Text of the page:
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Winter 2008 | Three Gay Days: Tampa

Winter 2008 | Three Gay Days: Tampa

The Sunshine State’s second largest metropolitan area, Tampa–St. Pete–Clearwater, is basking in an artsy urban upswing -- with LGBT flair.

As if waking up from a long winter?s nap, the Tampa-St. Petersburg?Clearwater area is shaking off its sleepy, retiree-driven image and staking its claim as Florida?s go-to gay Gulf Coast destination. In convention-driven Tampa, urbanites LGBT and otherwise are snapping up new high-end condos around the Channel District, part of a downtown riverfront redevelopment effort that includes the new 2.4-acre Tampa Bay History Center (opening December 2008) and the Tampa Museum of Art, with its futuristic skin of pierced aluminum, due in April 2009. More arts-minded buzz is building 30 minutes west in downtown St. Pete, where a new bayside facility for the city?s world-class Salvador Dal? Museum and a permanent 32,000-square-foot Chihuly glass exhibition at the Arts Center on Central Avenue are slated for 2010.

During its short five-year history, St. Pete?s pride festival, staged in the city?s gentrifying Grand Central Avenue district, has become the state?s largest, drawing an estimated 80,000 participants and spectators. And in August 2007 the GaYbor District Coalition -- now 106 business partners strong?formed to cement a rainbow presence in the still-rough-around-the-edges historic area of Ybor City. Florida?s conservative political leanings have made progress slow in gay rights, but in April 2008 the Pinellas County Commission -- encompassing the municipalities of St. Petersburg and Clearwater?added sexual orientation protection to its human rights law; the city of Tampa already had similar protections and extended health benefits to same-sex partners of city employees in 2004. Think of Florida?s second largest metropolitan area as yin to Miami?s brash Euro-style yang, making it an enticing choice for laid-back queer travelers who value its 35 miles of white-sand beaches and 300-plus days of sunshine annually over partying all night.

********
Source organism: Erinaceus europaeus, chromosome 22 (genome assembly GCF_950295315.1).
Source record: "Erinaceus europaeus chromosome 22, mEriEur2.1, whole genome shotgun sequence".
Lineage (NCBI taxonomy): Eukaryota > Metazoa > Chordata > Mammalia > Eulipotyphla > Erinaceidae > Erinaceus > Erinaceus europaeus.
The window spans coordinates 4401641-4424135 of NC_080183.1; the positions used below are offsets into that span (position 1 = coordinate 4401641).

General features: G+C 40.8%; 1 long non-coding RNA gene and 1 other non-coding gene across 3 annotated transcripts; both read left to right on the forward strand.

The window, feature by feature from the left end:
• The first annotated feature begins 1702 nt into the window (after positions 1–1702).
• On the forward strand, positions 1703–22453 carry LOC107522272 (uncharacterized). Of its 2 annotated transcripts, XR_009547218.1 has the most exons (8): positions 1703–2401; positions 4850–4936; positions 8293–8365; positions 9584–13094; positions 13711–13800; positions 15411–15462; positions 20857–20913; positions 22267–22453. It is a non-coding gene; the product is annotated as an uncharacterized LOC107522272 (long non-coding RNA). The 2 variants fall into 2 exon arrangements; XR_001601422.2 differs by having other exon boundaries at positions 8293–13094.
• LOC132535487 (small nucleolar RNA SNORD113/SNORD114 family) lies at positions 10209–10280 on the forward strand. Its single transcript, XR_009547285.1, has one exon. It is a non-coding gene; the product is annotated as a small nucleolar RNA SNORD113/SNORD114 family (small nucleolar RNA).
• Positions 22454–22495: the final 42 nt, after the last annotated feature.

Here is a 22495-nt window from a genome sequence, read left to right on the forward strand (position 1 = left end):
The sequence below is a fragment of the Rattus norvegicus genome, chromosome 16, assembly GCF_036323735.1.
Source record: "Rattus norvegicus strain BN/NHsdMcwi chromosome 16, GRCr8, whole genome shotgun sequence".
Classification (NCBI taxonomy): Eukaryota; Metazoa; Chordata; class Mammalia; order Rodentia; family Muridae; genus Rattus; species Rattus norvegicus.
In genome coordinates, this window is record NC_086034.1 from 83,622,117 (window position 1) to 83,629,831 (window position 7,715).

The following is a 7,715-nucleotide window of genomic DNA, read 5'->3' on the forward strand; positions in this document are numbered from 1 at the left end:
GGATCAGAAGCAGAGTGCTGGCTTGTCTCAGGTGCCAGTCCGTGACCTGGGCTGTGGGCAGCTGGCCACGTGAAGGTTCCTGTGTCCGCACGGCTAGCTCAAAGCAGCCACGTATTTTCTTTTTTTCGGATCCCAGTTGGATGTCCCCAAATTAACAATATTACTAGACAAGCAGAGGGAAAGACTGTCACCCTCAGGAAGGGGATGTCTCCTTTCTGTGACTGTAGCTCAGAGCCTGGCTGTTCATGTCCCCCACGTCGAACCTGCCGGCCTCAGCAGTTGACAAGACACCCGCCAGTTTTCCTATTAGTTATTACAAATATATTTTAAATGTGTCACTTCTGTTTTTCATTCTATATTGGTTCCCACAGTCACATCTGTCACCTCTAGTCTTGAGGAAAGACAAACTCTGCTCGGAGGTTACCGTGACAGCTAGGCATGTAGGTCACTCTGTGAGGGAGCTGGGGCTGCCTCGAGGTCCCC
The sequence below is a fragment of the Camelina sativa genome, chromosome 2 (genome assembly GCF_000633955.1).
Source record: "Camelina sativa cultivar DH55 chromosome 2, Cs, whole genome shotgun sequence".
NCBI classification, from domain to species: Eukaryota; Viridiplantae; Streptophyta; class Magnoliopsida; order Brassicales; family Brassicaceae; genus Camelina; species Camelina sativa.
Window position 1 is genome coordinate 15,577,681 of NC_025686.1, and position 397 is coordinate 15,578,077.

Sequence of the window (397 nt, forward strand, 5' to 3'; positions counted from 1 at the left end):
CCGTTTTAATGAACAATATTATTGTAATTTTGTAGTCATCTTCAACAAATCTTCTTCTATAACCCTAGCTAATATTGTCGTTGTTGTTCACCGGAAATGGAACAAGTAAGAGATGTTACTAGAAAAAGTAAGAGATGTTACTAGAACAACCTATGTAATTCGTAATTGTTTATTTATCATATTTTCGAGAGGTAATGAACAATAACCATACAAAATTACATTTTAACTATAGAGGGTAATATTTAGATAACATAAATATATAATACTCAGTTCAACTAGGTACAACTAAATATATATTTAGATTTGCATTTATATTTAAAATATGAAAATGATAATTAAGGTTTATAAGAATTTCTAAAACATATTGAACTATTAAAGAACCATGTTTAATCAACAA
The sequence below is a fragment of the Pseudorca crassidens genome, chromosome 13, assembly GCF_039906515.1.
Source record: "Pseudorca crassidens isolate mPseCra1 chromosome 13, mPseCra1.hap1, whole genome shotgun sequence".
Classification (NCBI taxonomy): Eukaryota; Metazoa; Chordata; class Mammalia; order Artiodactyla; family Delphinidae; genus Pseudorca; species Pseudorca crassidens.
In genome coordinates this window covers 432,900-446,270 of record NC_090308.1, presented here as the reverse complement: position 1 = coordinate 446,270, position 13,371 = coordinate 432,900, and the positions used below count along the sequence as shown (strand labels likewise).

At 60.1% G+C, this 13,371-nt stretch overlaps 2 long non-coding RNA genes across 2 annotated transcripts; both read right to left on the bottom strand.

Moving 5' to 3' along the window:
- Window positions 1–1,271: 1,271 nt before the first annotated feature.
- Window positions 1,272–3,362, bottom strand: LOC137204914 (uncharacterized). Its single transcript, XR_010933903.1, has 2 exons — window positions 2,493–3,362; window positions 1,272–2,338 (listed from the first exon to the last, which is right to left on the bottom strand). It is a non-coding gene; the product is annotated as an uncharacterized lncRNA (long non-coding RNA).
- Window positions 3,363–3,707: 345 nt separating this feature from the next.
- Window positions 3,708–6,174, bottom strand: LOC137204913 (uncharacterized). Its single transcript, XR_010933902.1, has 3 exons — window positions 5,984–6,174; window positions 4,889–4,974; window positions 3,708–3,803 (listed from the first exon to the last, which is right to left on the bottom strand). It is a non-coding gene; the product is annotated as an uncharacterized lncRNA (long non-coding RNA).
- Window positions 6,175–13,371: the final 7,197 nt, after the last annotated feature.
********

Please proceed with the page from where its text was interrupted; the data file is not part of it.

Located four miles west of the city center, user-friendly Tampa International Airport (813-870-8700) is no tiny-town operation: 19.1 million passengers passed through in 2007. Southwest Airlines (800-435-9792) handles the most business there, but all the major U.S. airlines have a presence. Once here, a car is a must; a half dozen major rental car companies have desks at baggage-claim level. Go for a convertible if you?re aiming for St. Petersburg?s heavenly beaches, about 26 miles southwest.

For small-town charm, don?t miss gay-owned Dickens House (335 Eighth Ave. N.E.; 800-381-2022), a lovingly restored 1910 craftsman B&B with six rooms and a bamboo-strewn back garden, nestled on a quiet residential street adjacent to downtown St. Pete. Go luxe at a pair of palatial, pink, gay-friendly hotels: the Don CeSar Beach Resort (3400 Gulf Blvd.; 866-728-2206), built on powdery-white St. Pete Beach in 1928 to resemble Waikiki?s Royal Hawaiian, is home to the new $11 million, 11,000-square-foot Spa Oceana; or downtown St. Petersburg?s 1925 Mediterranean revival Renaissance Vinoy Resort (501 Fifth Ave. N.E.; 888-303-4430), a celeb fave overlooking Tampa Bay with a private marina, wide patio perfect for sunset cocktails, and an overstuffed Sunday brunch that includes caviar service and chocolate fondue. Or stay within two blocks of Ybor City?s bustling gay nightlife at the 16-room Don Vicente de Ybor Historic Inn (1915 Republica de Cuba; 866-206-4545), an 1895 oasis of marble and antiques.

Part One | Part Two | Part Three

Advocate Channel - The Pride StoreOut / Advocate Magazine - Fellow Travelers & Jamie Lee Curtis

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